Monday, March 8, 2010

Is the USA Healthcare Market Moving in the Right Direction?

I have been paying close attention to the debate on health insurance for a few years. Lately I been hearing of more and more employers dropping health insurance or raising the deductibles for their employees.  Judging from people I know, when their employer is not providing health insurance and people buy their own insurance they opt for high deductibles.  This is IMO what needs to happen.  Insurance should be only for what you cannot afford not for what you can afford.  I think most Americans would be better off and have a better relationship with their insurers and health care providers if they had annual deductibles of $20,000 to $50,000.  This would also cause some healthy price and spending consciousness.  Today nobody is looking to save money on treatments and that has lead to absurd and spiraling health care spending. 

I do not think employers would have taken on provision of health insurance for their employees if health care spending was 17% of the economy when they started. Spending 17% of the USA economy needs the attention of most all users with their individual situations and demands. Delegating the spending of 4% of the economy it to employers is much more sensible than delegating the spending of 17% of the economy to employers.

So aren't these trends likely to slow the rise in medical spending which is the only real problem with health care in the USA and if so is this just a needed adjustment?

One unrecognized fact that I have learned about health care is that health care beyond vaccinations, antibiotics and trauma care has very little impact on health. This idea has popped up again in the debate over how many lives would be saved if everyone had health insurance. 

In theory universal health insurance save the person who due to a lack of insurance does not have a symptom checked until it is too late and so dies. Advocates of Government provided heath insurance like to cite a poorly done study that showed 40,000 premature deaths per year in the USA due to lack of health insurance but startlingly many more studies can find no additional deaths.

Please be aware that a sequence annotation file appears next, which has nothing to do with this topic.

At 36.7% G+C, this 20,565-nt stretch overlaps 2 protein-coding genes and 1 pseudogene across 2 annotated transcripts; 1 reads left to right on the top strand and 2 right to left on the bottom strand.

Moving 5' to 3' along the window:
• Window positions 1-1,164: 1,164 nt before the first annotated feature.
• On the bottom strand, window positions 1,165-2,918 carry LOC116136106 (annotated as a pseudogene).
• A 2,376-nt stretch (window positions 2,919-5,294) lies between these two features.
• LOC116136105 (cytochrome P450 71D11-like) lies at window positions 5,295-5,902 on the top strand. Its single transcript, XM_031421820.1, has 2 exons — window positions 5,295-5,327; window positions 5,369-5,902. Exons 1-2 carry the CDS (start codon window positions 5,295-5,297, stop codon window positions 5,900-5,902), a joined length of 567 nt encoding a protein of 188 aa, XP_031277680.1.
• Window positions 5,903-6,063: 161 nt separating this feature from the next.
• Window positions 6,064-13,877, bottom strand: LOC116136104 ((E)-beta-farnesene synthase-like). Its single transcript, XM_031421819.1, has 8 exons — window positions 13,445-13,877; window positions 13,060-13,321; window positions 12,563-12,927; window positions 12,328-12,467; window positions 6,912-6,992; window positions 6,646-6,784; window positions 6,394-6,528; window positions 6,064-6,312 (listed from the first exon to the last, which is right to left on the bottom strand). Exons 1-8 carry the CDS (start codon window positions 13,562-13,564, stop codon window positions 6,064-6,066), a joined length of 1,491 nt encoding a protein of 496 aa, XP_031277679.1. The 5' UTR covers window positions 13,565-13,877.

Everyone insured or uninsured gets the most effective basics; vaccinations, antibiotics and trauma care. Thankfully vaccinations, antibiotics are very cheap and affordable, they are cheap enough for public provision. Trauma care can be expensive but it is uncommon and has a big payoff, the patients are often young and most can completely recover and so can pay down a large bill over time.

Let me make a note everyone knows cancer survivors who are grateful that early treatment  saved their lives but autopsies often find that people had cancer for over 30 years and died of something other that cancer. Also cancer treatment takes some lives, operations and hospitals are dangerous. We really do not know how many lives Cancer treatment saves because some cancer is slow growing and probably would not have killed and fast growing cancer often kills despite treatment. It is only in cases of moderately growing cancers that lives are saved.  We do know which particular cases of cancer are slow growing which is why it is mostly treated

Some people may counter that if one life is saved then we should do it, but this is inconsistent and counter productive. It is inconsistent in that we know a lower speed limit could greatly reduce deaths due to auto accidents but we do not want that.  It is counter productive in that if it makes us poorer we could loose lives for other reasons (one simple example is that driving is much more dangerous than flying and the richer we are the more likely we are to fly than drive on long trips).

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